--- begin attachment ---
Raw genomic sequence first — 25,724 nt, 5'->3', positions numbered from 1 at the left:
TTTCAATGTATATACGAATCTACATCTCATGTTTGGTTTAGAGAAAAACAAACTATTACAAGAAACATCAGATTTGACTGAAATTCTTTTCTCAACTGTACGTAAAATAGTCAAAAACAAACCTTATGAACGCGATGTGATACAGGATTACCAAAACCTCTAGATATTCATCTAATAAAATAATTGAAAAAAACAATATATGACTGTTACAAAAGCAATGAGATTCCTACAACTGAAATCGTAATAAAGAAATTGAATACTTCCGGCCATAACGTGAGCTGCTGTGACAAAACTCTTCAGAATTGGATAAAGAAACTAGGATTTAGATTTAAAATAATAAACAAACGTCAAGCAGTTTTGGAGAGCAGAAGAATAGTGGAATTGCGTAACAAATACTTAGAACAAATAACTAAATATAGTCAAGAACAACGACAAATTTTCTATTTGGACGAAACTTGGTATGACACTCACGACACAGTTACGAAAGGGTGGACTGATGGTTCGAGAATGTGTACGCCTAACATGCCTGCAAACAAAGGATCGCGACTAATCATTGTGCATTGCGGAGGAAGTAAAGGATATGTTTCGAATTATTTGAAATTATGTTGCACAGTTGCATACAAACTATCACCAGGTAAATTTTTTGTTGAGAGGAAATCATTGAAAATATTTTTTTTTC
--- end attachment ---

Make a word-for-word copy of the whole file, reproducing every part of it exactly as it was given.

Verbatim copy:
Raw genomic sequence first — 25,724 nt, 5'->3', positions numbered from 1 at the left:
TTTCAATGTATATACGAATCTACATCTCATGTTTGGTTTAGAGAAAAACAAACTATTACAAGAAACATCAGATTTGACTGAAATTCTTTTCTCAACTGTACGTAAAATAGTCAAAAACAAACCTTATGAACGCGATGTGATACAGGATTACCAAAACCTCTAGATATTCATCTAATAAAATAATTGAAAAAAACAATATATGACTGTTACAAAAGCAATGAGATTCCTACAACTGAAATCGTAATAAAGAAATTGAATACTTCCGGCCATAACGTGAGCTGCTGTGACAAAACTCTTCAGAATTGGATAAAGAAACTAGGATTTAGATTTAAAATAATAAACAAACGTCAAGCAGTTTTGGAGAGCAGAAGAATAGTGGAATTGCGTAACAAATACTTAGAACAAATAACTAAATATAGTCAAGAACAACGACAAATTTTCTATTTGGACGAAACTTGGTATGACACTCACGACACAGTTACGAAAGGGTGGACTGATGGTTCGAGAATGTGTACGCCTAACATGCCTGCAAACAAAGGATCGCGACTAATCATTGTGCATTGCGGAGGAAGTAAAGGATATGTTTCGAATTATTTGAAATTATGTTGCACAGTTGCATACAAACTATCACCAGGTAAATTTTTTGTTGAGAGGAAATCATTGAAAATATTTTTTTTTC